The grassroots pressure group Americans for Prosperity (AFP), that actively fought health care reform, boasts "our citizen activists" are "the heart and soul" of the organization. So AFP wants the public and the media to believe. But an exhaustive report in the August 30, 2010 issue of The New Yorker magazine, shows that the heart and soul behind AFP are really the oil billionaire brothers David and Charles Koch of Koch Industries, whose privately-owned oil enterprise has made them among the richest men in America. In addition to petroleum interests, the Kochs also own a host of familiar products like Brawny paper towels, Dixie cups, Georgia-Pacific lumber, Stainmaster carpet and Lycra. Their massive combined wealth makes them the third richest people in the country, behind only Bill Gates and Warren Buffett, who are better known to the public. The Kochs have intentionally obscured their involvement on the American political scene through the creation of an elaborate network of front groups, think tanks, foundations and astroturf organizations, but the public is quickly getting to know the Koch brothers better. Given their extreme wealth and pervasive efforts to manipulate the American public, it is a name everyone should get to know very, very well.
Pulling Strings in Secret: Koch-Funded Front Groups Galore
For decades, the Kochs have been quietly applying their massive wealth to influence U.S. policy in ways that keep the public from detecting the extent of their involvement. The New Yorker explains that the Koch's long-time strategy is to form "slippery organizations with generic-sounding names" that "make it difficult to ascertain the extent of their influence in Washington." Americans for Prosperity is one of those organizations. It turns out that there have been quite a few others.
In 1990, the Kochs funded a group called "Citizens for the Environment" that was really an anti-environment group. It called acid rain and other environmental problems "myths." The Koch brothers also spent millions to create and fund the influential Cato Institute, a libertarian think tank that opposes political efforts to address global warming -- a position that just happens to coincide with the oil industry's point of view. In the mid-1980s, the Kochs were also the principal sponsors of the group Citizens for a Sound Economy (CSE), which worked with oil companies, banks, Big Tobacco, automobile manufacturers and other businesses to promote deregulation. CSE gave itself the appearance of a grassroots organization by describing itself as a "consumer group," while its research was really funded entirely by corporations, conservative foundations and wealthy businessmen.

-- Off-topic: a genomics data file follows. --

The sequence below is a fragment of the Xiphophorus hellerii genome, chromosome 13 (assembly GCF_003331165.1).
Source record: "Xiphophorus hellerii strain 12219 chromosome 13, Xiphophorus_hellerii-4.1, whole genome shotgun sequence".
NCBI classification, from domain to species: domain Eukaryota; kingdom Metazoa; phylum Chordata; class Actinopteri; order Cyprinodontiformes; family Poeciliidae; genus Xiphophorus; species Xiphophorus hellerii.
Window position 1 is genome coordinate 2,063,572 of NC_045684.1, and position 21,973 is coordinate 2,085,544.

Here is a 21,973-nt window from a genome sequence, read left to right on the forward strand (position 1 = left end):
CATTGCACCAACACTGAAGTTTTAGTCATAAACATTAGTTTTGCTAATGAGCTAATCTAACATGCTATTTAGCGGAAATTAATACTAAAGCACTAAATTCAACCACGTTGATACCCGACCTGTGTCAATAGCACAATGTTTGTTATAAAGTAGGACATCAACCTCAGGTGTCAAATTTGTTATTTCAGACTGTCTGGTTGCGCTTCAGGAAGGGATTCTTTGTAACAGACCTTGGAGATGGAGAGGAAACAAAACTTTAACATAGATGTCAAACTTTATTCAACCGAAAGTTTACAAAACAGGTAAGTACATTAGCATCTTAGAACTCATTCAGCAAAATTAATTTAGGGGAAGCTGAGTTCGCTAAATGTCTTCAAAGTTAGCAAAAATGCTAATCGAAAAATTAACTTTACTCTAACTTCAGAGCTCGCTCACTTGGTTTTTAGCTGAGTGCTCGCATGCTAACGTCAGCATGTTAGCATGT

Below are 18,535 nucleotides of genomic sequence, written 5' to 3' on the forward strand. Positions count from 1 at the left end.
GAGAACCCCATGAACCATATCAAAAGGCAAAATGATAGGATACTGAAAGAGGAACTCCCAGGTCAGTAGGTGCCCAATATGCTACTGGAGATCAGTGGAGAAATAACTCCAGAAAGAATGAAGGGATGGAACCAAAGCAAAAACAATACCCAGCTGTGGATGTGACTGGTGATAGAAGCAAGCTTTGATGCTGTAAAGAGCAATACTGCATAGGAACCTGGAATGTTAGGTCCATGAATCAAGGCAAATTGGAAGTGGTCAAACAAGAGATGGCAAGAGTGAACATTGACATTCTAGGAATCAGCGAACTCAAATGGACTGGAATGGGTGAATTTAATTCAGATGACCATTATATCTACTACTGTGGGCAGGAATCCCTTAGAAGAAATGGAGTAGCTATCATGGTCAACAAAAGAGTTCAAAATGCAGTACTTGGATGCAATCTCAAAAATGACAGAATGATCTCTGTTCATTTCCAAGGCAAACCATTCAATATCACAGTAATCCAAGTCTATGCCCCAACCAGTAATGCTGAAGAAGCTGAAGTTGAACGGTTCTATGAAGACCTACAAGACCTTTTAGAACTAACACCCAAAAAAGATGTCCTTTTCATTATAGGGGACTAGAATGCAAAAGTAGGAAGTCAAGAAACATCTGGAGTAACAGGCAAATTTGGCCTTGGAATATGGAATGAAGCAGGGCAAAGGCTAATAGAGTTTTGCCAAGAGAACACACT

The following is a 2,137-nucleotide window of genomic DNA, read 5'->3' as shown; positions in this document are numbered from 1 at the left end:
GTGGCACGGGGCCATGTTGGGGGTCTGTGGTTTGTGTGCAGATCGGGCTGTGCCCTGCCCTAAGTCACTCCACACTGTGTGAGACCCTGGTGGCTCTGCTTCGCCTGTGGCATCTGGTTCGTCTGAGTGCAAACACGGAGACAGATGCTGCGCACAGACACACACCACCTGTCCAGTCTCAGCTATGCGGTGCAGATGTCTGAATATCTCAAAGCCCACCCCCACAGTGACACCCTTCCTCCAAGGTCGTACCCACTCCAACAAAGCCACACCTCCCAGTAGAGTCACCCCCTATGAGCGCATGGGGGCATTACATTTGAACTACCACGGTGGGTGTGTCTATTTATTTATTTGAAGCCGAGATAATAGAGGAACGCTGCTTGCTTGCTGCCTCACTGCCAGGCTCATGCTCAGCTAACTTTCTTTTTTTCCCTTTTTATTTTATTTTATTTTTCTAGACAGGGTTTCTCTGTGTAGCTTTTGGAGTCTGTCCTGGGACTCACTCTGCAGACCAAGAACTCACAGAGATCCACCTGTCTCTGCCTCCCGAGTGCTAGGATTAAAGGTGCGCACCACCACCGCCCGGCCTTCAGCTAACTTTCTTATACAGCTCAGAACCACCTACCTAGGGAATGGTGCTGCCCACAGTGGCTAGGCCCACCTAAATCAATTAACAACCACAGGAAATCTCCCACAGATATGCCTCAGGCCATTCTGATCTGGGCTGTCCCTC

In 2004, internal rivalries caused a rift at CSE, and David Koch and his associate, Rich Fink, split off and started Americans for Prosperity (AFP). Like CSE, AFP promotes itself as a "grassroots" outfit animated by "citizen activists," but its activities are really quietly funded and organized by the Kochs, which explains the opulent characteristics AFP has displayed that real "grassroots" groups typically don't have. For example, AFP is able to make million dollar media buys. It obtained a custom-made hot air balloon for its 2008 "Hot Air Tour" to try and generate doubt about global warming. People attending AFP's rallies carried glossy, professionally-printed signs, like those with AFP's "bloody hand" logo at health care rallies -- until organizers realized this gave them away and then they started urging participants to hand-make their own signs. AFP also operates custom-painted luxury motor coaches that tour the country ginning up discontent. (A luxury motorcoach touring the country is one of PRWatch's potential hallmarks of a front group.) A former employee of Cato Institute said that the Kochs, in fact, "micromanage" Americans for Prosperity. Most real grassroots groups are not micromanaged by billionaires, nor do they have the millions of dollars required to engage in the above list of activities.
Tea Party Support
While the Kochs have tried to distance themselves from the Tea Party movement, their support for it is evident. David Koch indicated his agreement with the Tea Party when he said it demonstrates the "powerful visceral hostility in the body politic against the massive increase in government power, the massive efforts to socialize this country." Just like Tea Party candidates Joe Miller in Alaska, Sharron Angle in Nevada, and Rand Paul in Kentucky -- all of whom who want to dismantle Medicare and Social Security as we known them -- the Kochs also display hostility towards Social Security and Medicare. On a company Web page titled "Koch Industries Perspectives on Current Issues," the Kochs take aim at Social Security, Medicare and government-funded pensions, portraying them as hampering the nation, without acknowledging that millions of Americans hit hard by the recession depend on these programs for survival. Charles Koch also repeats the Tea Party's refrain about Obama being a "socialist." In a newsletter sent to Koch Industry's seventy thousand employees, Charles Koch likened the Obama Administration to the regime of Venezuelan president Hugo Chavez. He spouts the same "Obama-is-a-Socialist" Tea Party spin that we previously debunked here on PRWatch. The brothers ignore that American Socialist Party leaders completely dismissed at the idea that Obama is anything close to a Socialist. Paul Krugman of the New York Times has also noted that the Kochs fund FreedomWorks, another conservative pressure group that acts as a Tea Party organizer and strives to look like a grassroots outfit.